St. Thomas Aquinas College
Academic hoods are sexist. I’m reminded of this at every Commencement when my male colleagues easily slip the looped string over a button to prevent it from pulling back and choking them while the rest of us search for a pin or something to compensate for the fact that we’re not wearing button-down shirts. This inconvenience would not prevent someone from pursuing a career in academia, but it is a small reminder that historically women were not supposed to rise to those ranks.
Reflecting the impact of the #metoo movement, the idea that design can have a gender bias has gained traction. The objects we encounter and the spaces we inhabit can have an impact on our behavior, subtly and unconsciously, giving men an unethically privileged position.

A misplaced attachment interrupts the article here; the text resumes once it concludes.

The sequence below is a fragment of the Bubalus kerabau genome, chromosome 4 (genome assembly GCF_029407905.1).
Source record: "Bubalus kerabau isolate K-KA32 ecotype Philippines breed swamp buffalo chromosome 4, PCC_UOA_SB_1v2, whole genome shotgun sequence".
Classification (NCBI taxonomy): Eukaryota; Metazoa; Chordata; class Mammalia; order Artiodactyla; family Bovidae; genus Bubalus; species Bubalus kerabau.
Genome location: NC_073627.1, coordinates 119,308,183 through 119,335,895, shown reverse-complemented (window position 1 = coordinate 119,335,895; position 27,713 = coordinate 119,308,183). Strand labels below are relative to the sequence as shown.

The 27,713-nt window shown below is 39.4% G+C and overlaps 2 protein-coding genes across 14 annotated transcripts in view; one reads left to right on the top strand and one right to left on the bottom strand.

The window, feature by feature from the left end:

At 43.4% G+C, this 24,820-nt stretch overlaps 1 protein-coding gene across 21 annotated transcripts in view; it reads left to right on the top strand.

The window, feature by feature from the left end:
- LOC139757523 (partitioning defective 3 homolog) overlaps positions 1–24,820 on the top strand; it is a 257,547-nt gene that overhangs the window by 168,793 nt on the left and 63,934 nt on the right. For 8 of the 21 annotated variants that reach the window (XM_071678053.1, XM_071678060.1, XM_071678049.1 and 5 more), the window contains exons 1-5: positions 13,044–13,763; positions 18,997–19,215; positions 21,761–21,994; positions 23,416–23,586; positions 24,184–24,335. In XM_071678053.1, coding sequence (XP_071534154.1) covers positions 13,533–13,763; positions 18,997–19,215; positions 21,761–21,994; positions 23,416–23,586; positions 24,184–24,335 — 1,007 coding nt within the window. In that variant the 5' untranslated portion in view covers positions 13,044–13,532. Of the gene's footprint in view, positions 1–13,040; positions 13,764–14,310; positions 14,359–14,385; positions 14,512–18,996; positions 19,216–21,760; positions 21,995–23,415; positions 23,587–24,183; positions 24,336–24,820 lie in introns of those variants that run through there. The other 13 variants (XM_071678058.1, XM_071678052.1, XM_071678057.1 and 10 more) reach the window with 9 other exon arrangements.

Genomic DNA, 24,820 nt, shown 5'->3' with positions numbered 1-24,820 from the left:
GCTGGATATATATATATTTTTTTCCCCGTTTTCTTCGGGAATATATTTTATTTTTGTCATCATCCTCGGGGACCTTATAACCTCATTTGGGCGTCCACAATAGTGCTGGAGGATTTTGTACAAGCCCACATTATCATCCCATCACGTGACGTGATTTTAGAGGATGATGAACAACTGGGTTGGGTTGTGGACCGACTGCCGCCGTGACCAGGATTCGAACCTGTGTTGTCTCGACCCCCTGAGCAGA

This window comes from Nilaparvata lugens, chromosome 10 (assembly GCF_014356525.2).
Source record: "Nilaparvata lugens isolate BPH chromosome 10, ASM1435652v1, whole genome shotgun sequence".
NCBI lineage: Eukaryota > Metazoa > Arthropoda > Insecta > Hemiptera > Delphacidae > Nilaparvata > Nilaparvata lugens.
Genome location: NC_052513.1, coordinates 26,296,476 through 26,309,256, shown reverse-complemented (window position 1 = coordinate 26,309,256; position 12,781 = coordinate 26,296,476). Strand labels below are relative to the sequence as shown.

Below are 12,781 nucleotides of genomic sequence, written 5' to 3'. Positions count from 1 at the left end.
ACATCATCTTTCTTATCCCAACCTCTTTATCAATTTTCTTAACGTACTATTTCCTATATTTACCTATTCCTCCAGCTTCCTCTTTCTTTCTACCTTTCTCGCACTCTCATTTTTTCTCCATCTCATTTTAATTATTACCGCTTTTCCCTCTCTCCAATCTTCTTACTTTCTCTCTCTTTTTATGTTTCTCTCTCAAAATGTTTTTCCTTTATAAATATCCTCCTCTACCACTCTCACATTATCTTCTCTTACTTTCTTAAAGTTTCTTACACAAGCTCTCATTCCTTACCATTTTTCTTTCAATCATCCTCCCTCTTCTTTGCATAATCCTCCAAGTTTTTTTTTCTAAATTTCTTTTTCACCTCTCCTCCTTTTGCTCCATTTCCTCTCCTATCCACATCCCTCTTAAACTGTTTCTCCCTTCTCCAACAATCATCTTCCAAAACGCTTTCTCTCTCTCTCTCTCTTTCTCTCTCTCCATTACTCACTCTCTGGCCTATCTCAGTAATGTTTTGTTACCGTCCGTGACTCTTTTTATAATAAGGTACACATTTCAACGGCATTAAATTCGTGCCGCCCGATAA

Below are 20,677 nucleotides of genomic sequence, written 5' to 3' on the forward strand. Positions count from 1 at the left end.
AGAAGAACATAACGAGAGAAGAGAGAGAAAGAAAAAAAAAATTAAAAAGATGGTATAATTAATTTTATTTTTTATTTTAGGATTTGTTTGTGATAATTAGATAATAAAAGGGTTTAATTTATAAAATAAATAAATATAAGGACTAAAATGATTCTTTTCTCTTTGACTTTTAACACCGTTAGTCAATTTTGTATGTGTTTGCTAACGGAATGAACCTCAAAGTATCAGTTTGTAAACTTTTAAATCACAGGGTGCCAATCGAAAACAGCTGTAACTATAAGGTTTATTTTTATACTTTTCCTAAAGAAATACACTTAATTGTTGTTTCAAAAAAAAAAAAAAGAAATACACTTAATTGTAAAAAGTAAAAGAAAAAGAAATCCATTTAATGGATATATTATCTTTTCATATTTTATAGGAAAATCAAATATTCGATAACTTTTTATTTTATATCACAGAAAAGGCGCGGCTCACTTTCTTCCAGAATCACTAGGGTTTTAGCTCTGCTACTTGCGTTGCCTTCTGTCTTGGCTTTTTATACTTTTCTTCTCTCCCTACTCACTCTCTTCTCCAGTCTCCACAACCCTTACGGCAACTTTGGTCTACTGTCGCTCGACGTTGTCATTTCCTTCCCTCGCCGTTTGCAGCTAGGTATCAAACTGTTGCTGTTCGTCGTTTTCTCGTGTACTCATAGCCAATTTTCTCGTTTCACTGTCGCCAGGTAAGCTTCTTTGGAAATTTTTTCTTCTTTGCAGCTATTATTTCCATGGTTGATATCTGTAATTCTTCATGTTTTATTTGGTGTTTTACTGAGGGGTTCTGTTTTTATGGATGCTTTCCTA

An awareness of the conscious and unconscious biases perpetrated by the designed environment is the first step in creating more ethical educational and work environments. An increase in both the number of female designers and feminist-based design initiatives will also work to create more equity and equality within these environments. In this paper I would like to share my research in this area and begin a dialogue with other designers and academics about how the physical spaces we occupy can be used to reduce gender divisions and preferences.